Radioactivity was first noticed by French physicist, Henri Becquerel, in 1896, when he observed that some photographic plates which had been stored close to a uranium compound had become partly exposed or ‘fogged’.

It should also be possible to state how much of a sample remains or what the activity or count should become after a given length of time.

This could be stated as a fraction, decimal or ratio.

For example the amount of a sample remaining after four half-lives could be expressed as:

- a fraction - a of a of a of a remains which is x x x = of the original sample.
- a decimal - = 0.0625 of the original sample

This could then be incorporated into other data. So, if the half-life is two days, four half-lives is 8 days.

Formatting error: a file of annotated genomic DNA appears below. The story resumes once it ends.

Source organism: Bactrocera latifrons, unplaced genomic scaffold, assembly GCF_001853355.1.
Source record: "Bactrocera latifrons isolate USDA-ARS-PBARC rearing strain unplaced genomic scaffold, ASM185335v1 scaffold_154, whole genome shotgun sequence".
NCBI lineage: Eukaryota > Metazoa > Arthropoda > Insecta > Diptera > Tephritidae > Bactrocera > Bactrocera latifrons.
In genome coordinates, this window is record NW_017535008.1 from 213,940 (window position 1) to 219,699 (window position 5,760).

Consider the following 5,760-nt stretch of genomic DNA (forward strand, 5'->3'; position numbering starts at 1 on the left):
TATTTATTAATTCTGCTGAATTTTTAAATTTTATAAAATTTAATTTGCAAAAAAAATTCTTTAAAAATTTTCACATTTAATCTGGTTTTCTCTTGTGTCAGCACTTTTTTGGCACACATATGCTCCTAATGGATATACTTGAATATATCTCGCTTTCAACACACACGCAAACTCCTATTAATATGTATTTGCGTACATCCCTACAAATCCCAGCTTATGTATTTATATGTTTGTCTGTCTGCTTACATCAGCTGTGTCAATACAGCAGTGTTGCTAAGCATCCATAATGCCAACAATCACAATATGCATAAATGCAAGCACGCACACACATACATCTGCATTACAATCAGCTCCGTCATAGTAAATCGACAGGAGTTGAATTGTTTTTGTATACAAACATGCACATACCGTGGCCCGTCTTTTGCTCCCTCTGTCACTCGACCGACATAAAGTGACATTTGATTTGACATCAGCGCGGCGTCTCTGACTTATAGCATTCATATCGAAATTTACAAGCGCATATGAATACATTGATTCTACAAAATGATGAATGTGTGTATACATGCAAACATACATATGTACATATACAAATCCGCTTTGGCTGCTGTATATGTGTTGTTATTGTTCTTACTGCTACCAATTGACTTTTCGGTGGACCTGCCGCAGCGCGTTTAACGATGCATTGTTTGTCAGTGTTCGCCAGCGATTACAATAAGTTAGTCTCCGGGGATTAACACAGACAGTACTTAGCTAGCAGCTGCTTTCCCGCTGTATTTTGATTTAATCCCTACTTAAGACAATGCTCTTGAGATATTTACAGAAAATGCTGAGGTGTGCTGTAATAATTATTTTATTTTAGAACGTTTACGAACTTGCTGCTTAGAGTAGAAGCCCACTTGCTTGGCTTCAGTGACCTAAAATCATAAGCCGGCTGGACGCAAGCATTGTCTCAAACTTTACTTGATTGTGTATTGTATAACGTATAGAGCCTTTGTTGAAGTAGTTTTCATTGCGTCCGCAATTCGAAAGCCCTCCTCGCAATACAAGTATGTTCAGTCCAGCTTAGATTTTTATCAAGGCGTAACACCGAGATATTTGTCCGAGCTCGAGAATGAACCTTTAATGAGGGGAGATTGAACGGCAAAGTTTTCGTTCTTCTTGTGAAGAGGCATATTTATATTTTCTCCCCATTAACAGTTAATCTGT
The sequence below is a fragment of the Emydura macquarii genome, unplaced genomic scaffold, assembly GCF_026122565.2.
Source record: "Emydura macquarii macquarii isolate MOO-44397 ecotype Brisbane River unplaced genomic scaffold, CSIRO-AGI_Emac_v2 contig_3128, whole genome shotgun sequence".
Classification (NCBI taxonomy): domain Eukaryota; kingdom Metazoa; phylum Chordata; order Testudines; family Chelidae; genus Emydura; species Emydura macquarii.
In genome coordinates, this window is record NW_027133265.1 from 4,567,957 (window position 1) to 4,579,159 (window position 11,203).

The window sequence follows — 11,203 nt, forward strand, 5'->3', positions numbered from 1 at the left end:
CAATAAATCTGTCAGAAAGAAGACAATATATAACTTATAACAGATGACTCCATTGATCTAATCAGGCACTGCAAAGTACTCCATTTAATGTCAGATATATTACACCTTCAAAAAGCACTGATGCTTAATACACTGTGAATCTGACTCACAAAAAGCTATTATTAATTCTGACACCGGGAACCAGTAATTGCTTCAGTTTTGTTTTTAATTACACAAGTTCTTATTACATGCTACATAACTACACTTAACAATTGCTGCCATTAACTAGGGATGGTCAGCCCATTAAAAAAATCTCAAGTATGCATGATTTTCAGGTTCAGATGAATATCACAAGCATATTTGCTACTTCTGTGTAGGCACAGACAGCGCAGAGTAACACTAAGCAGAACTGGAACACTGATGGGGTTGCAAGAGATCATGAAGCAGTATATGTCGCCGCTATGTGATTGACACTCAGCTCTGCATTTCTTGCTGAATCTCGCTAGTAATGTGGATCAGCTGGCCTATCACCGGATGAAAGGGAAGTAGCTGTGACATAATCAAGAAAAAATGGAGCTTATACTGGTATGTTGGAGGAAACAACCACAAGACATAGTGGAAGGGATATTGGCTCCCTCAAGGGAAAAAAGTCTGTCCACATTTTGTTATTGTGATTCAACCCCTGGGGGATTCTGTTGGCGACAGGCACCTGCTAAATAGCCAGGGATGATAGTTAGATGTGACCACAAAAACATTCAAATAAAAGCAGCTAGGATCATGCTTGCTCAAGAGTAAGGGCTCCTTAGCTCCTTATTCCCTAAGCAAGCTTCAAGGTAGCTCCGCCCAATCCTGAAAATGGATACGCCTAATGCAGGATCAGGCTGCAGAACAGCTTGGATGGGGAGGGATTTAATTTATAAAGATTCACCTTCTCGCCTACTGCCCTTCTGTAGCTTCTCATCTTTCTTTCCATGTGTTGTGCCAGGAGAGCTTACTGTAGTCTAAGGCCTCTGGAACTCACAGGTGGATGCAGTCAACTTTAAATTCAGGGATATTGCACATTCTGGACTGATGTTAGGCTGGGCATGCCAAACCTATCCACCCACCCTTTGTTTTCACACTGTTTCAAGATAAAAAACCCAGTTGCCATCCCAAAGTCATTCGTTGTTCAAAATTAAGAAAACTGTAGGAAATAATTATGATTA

- Question
If a sample with a half-life of 2 days has a count rate of 3,200 Bq at the start, what is its count rate after 8 days?

If a sample has a count rate of 3,200 Bq at the start, what is its count rate after 8 days?

8 days = 4 half lives.

After 4 half lives the activity remaining would be x x x =

of 3,200 Bq = 200 Bq.

The count rate after 8 days is 200 Bq.

- Question
The half-life of cobalt-60 is 5 years. If there are 100 g of cobalt-60 in a sample, how much will be left after 15 years?

15 years is three half-lives so the fraction remaining would be x x =

of 100g = 12.5g.

After 15 years the amount remaining will be 12.5 g.